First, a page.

Olivia’s Take on the Politics of the Last Year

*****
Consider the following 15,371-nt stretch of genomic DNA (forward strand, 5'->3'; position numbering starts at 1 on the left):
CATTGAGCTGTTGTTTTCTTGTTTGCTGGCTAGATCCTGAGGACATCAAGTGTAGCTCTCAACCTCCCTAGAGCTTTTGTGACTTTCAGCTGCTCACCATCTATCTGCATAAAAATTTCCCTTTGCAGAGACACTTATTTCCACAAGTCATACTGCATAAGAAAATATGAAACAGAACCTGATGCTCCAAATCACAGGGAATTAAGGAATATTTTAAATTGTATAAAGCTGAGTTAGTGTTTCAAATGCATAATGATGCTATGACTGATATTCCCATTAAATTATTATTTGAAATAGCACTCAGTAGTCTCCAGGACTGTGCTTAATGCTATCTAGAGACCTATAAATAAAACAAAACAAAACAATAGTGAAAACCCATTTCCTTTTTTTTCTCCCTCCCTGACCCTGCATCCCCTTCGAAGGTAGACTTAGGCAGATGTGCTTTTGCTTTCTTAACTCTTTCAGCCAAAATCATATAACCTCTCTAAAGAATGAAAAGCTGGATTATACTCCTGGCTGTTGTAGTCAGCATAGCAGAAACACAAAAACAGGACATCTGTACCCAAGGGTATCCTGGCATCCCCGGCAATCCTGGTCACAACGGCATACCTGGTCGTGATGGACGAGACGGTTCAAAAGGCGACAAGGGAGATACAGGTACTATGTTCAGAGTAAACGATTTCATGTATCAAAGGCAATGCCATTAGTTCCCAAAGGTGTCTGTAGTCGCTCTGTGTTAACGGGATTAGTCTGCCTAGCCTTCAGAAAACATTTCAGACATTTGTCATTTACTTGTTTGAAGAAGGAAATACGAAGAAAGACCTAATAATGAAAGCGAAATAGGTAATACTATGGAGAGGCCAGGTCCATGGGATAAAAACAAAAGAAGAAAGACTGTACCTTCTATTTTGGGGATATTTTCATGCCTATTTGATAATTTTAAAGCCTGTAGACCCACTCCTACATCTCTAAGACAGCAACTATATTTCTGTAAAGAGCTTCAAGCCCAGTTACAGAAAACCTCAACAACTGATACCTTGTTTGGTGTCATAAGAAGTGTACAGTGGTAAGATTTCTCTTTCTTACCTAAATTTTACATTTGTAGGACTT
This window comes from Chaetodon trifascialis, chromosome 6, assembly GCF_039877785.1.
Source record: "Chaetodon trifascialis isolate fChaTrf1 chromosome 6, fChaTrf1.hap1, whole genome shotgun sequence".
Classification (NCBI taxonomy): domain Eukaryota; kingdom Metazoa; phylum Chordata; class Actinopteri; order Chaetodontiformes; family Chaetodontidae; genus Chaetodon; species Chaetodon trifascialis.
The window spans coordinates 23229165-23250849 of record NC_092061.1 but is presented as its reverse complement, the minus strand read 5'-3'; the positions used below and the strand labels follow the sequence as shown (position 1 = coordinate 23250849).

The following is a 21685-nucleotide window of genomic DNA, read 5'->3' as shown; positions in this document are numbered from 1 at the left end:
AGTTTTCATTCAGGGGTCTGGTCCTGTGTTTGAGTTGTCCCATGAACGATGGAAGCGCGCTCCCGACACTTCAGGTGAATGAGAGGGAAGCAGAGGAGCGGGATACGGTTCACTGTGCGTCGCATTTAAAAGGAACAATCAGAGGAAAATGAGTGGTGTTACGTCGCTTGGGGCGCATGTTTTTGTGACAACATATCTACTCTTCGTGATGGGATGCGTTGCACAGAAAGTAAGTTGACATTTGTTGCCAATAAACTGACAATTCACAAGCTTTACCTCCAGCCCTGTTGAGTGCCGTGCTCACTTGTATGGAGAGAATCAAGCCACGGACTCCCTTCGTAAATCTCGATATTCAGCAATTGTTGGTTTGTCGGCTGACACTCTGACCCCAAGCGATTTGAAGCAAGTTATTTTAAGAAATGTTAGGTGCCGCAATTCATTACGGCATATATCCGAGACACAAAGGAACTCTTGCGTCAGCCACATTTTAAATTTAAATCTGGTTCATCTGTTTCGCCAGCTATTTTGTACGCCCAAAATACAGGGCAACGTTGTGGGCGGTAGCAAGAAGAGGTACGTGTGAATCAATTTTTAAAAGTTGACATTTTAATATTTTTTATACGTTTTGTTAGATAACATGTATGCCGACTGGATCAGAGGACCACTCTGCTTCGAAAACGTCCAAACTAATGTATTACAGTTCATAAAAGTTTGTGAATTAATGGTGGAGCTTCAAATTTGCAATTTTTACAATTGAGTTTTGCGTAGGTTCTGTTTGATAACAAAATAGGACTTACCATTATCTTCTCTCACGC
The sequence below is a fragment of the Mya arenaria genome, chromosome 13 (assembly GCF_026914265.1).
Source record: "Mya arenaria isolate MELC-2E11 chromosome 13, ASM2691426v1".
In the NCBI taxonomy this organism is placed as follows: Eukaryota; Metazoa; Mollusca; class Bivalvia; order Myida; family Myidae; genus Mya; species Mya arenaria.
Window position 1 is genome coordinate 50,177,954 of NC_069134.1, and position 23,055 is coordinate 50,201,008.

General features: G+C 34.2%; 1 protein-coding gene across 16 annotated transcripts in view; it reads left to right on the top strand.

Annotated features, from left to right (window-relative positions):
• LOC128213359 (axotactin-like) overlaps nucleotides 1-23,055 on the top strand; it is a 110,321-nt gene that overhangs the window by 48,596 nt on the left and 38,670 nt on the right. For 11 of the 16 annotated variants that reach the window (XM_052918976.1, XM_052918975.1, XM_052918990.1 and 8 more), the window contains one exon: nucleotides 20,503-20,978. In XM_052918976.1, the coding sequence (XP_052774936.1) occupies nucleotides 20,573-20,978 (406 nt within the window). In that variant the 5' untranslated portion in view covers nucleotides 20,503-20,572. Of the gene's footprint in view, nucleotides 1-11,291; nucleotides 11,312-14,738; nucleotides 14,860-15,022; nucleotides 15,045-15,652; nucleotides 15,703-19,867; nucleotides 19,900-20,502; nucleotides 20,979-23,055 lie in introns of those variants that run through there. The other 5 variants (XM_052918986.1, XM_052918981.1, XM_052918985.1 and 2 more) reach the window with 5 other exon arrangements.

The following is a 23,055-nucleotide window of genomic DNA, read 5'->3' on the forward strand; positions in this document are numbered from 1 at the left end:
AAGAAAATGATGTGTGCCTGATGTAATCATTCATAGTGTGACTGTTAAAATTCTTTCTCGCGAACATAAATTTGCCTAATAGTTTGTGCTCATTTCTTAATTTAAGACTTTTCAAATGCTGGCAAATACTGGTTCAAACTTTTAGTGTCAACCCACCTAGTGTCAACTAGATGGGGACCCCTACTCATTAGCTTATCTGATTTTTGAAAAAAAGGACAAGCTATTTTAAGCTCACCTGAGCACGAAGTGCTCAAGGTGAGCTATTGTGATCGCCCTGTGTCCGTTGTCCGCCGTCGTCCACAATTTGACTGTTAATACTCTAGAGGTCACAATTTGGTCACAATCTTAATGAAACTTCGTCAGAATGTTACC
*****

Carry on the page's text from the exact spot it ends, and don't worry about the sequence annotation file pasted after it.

Olivia Baker In my “Year in Review” piece last year, I asserted that 2016 could’ve been the worst year ever (for some, that is). But I can’t quite pinpoint how 2017 has manifested. Some are counting down the seconds until 2018, others hate to see it go, and most of us are downright confused. Here’s a rundown of the year that will, hopefully, solidify your stance. January Let’s start with the politics. Before leaving office, Obama surprised Joe Biden with a Presidential Medal of Freedom, commuted WikiLeaks discloser Chelsea Manning’s prison sentence from 35 to 7 years, and made last-minute efforts to stymie Trump’s agenda. Trump claimed to draw a record-breaking amount of attendees at his inauguration (which was false, by the way) and sent his administration into a frenzy. Kellyanne Connaway accused the internet of employing “alternative facts” when pictures of Obama’s inauguration and Trump’s inauguration were compared side by side. Sean Spicer blamed bad camera angles. Pence quietly planned his own inauguration. A day later, two million people worldwide participated in the “Women’s March.” Serena Williams beat her sister again in the Australian Open, her 39th win in a major tournament. Did I mention Serena was pregnant when she did this? Later in the month, Trump would announce his notorious travel ban on 7 Muslim-majority countries, sparking national outrage. February Like most years, February was just downright weird. Suspicions about Russian collusion in the 2016 election Michael Flynn resigned after misleading officials about his conversations with the Russian Ambassador. North Korea tested another ballistic missile dangerously close to its Southern counterpart. (What’s new.) Seven Earth-sized planets orbiting the Trappist-1 star were discovered, furthering the possibility of the existence of alien life. And finally and perhaps most importantly, the Oscars fiasco, when La La Land was announced as Best Picture instead of Moonlight. Quite the snafu. March If I had to describe March 2017 in one word, it would probably be— you guessed it— politics. (I’ll try not to bore you). Jeff Sessions, who was appointed in February, recused himself from the Russian-meddling investigation. Trump then issued his second travel ban, which was eagerly blocked by two federal courts. Park Geun-Hye, South Korea’s former president, was ousted and jailed on corruption charges. And about a week later, it’s revealed that the US was behind an airstrike in Mosul that collapsed a building and killed 100 citizens. On March 22, the US National Snow and Ice Data Center recorded only 5.5 miles of ice in the Arctic, its lowest ever. To compound that, Trump rolled back in Obama-era climate change measures with his Energy Independence executive order. On a lighter note, Project Week happened. Perhaps March wasn’t all that bad. April Tupac was inducted into the Rock and Roll Hall of Fame. Enough said for April. I’m kidding— surprisingly, there’s a lot more. Remember that heinous video of that guy getting dragged off an United Airlines flight, garnering national attention? That happened in April. Or when 662 Charlie Chaplin look-alikes swarmed the Chaplin museum in Switzerland? You probably don’t remember (nor should you), but that also happened in April. Some other things you might’ve missed: Bob Dylan was awarded the Nobel Prize for literature, a 3ft clam was found on the side of a ship in the Philippines, and e-commerce conglomerate AliBaba was named the world’s largest retailer. May Author Fennel Hudson once asserted that May, more so than any month of the year, wants us “to feel most alive.” And indeed, he was correct. The month had a great start. Emmanuel Macron defeated right-wing candidate Marie Le Pen on May 7th. A day before, France made it law to label digitally enhanced photos in fashion magazines, and 84 missing schoolgirls were released from Nigerian terrorist group, Boko Haram. The MTV movie awards—typically the most inane ceremony of awards season— was lauded for offering gender-neutral acting categories, Emma Watson and Millie Bobby Brown taking home “golden popcorns.” Unfortunately, May lost its luster just two days later, when Trump dismissed FBI director James Comey. It was all downhill from there. On May 22, the world was shaken after a suicide bombing occurred at an Ariana Grande concert in Manchester, killing 22 and injuring 59. Islamophobic hate crime rates surged, the UK raised its terror threat to critical, and stories of heroism were shared in the weeks that followed. June On June 2, Trump withdrew the United States from the Paris Climate Agreement, further isolating the nation from the international community. I mean come on, North Korea even ratified the accord. Three days later, Egypt, Saudi Arabia, Bahrain, and the UAE mysteriously severed diplomatic ties with Qatar. Neighboring countries follow suit. On June 7th, Iran was rocked by an ISIS attack at the Ayatollah Khomeini mausoleum, which killed 11 people. The earliest human remains were found in eastern Morocco dating back to 300,000 years that same day. I’d like to shed a light on sports, considering I have yet to in this piece. Well, Rafael Nadal became the first male to win the French Open 10 times in June, the Pittsburgh Penguins took home the Stanley Cup once again, and the Warriors won the NBA Finals over the Cavaliers in a close game. Most importantly, Pakistan defeated India to win crickets Champion Trophy by 180 runs (I don’t know what runs are, but I suspect that amount is pretty symbolic). July I suppose July was the most interesting month of 2017. On July 2, Trump posted an edited video of him wrestling the CNN News network, because clearly, that was more important than dealing with taxes, human rights, and impending war with North Korea… 101 people were shot in Chicago over Fourth of July weekend, some of the bloodiest days in our city’s history. This episode wasn’t surprising for most of us. Two weeks later, the BBC announced its first female “Doctor Who” will be played by Jodie Whittaker, a win for females in the television industry. On the other hand, the Muppets studio fired the voice of Kermit the Frog, Steve Whitmire, citing his “unacceptable business conduct.” And while “Despacito” became the most streamed song ever—4.6 billion times, to be specific— Justin Bieber was barred from entering China on account of his previous bad behavior. Clearly, a lot of drama for both Justin Bieber and the Muppets in July. Another super casual July happening: three live cobras were found in potato chip cans by customs officials in Los Angeles on July 26th. And perhaps the most historical moment of the month, Jeff Bezos trumped Bill Gates as the richest person in the world, with $91.4 billion dollars. For half a day. (I presume Bill was dogging it for the first half of July 27, saw Jeff’s name on the news, and got his act back together). August The hateful “Unite the Right” protest consumed Charlottesville, Virginia on August 16, injuring 15, killing one, and galvanizing widespread condemnation. In response, Trump deemed the blame was his on “both sides,” whereas former president Obama tweeted “No one is born hating another person because of the color of his skin or his background or his religion,” which became the most-liked tweet ever. A day later, a car plowed into Barcelona’s Las Ramblas street, killing almost 20 people. ISIS took responsibility. The same day, Ligo, US-based Laser Interferometer Gravitational-Wave Observatory, picked up the collision of two neutron stars for the first time in history. Steve Bannon, Trump’s chief strategist and notorious anti-globalist, was fired that day as well. On August 21, Americans witnessed the first solar eclipse in almost 50 years. Hundreds migrated to the umbra—the diagonal strip of land that cuts through the country— to witness it, and were in complete darkness for almost three minutes. At the end of the month, Hurricane Harvey, a category 4 hurricane, made landfall at Port O’Connor, Texas. It inflicted almost $200 billion in damage and became America’s costliest storm. On August 30, merely a day later, Hurricane Irma formed in the Caribbean islands, a category 5 storm that would end up killing 102 people. September By September, it seemed as though Trump was simply trying to tear the fabric of American society. On the 4th, he ended the Dreamers program, otherwise known as DACA, leaving 800,000 Americans unprotected and subject to deportation. Thousands rallied in support for the Obama-era order, and continue to do so today. At the Emmys a few weeks later, there was no shortage of political commentary— Nicole Kidman used her platform to spread awareness about domestic abuse, Lena Waithe became the first black woman to nab a comedy writing Emmy for her work in Master of None, and Sean Spicer made an appearance that left everyone confused. Some other good things: 92% of Iraqi Kurds vote for independence on a September 25 referendum, it became lawful for Saudi Arabian women to drive, and an Indonesian man prevailed in a fight against a 7.8-meter long python in Batang Gansal. (How that happened I’m not totally sure). In more solemn news, a 7.1 magnitude earthquake hit southeast of Mexico City a few days later and killed almost 300 people. And, on September 20, Hurricane Maria made landfall on Puerto Rico, leaving the island nation in virtual darkness. October Before I start with October 2017, let’s briefly go back to 12th century—Catalonia and Spain were distinct entities, but became unified under the Crown of Aragon. They’ve been together since then. However, on October 1, Catalonia held a controversial independence referendum amid recent political tensions with Spain. Also on October 1, America’s deadliest terrorist attack occurred at a country music festival in Las Vegas, killing 58 people and injuring almost 500. Debates over gun legislation were heightened. On October 5, a bombshell article by the New York Times was published, investigating reports of sexual harassment by Hollywood mogul, Harvey Weinstein. 83 women eventually came forward against him. Just 10 days later, the “Me Too” campaign was in full force, with thousands of people, mostly women, sharing their stories of sexual assault and harassment. The news in October was replete with powerful men stepping down from their positions due to these claims. And on October 26th, Jacinda Arden is sworn in as the PM of New Zealand, becoming the world’s youngest female leader. October was certainly the month of the woman. November Amid a race to the Alabama Republican Senate seat, candidate Roy Moore was accused of sexual misconduct with underage girls in a November 9 Washington Post report. A day later, Louis C.K. admits the sexual allegations against him are true, and the BBC modifies its Christmas line-up to exclude Ed Westwick, who was accused of rape. Just a few days later, Barbie produced its first hijabi doll, modeled after Olympic fencer Ibtihaj Muhammad. Interestingly, that same day Italy failed to qualify for the Fifa World Cup since 1958, and in Khramis Didi Gora, Georgia, the world’s earliest wine-making clay pots were discovered, dating back to 6,000 BCE. On Thanksgiving, it was estimated that Americans ate over 46 million turkeys—about a seventh of the number of people living in America. Talk about why we have an obesity problem… November ended with two major events: one, Meghan Markle and Prince Harry announced their engagement, and two, the world’s longest rainbow was recorded in Taipei, spanning almost 9 hours. December Well, we don’t know much about December as it stands, but I can tell you this so far: Michael Flynn pled guilty about lying to the FBI in the Russia investigation, the first pizza party was held at the International Space Station, Time Magazine deemed the “Silence Breakers” as the people of the year, wildfires continue to rage through California, and Trump recognized Jerusalem as Israel’s official capital on December 6th. As for the rest of the year, I guess we’ll just have to wait and see.]]>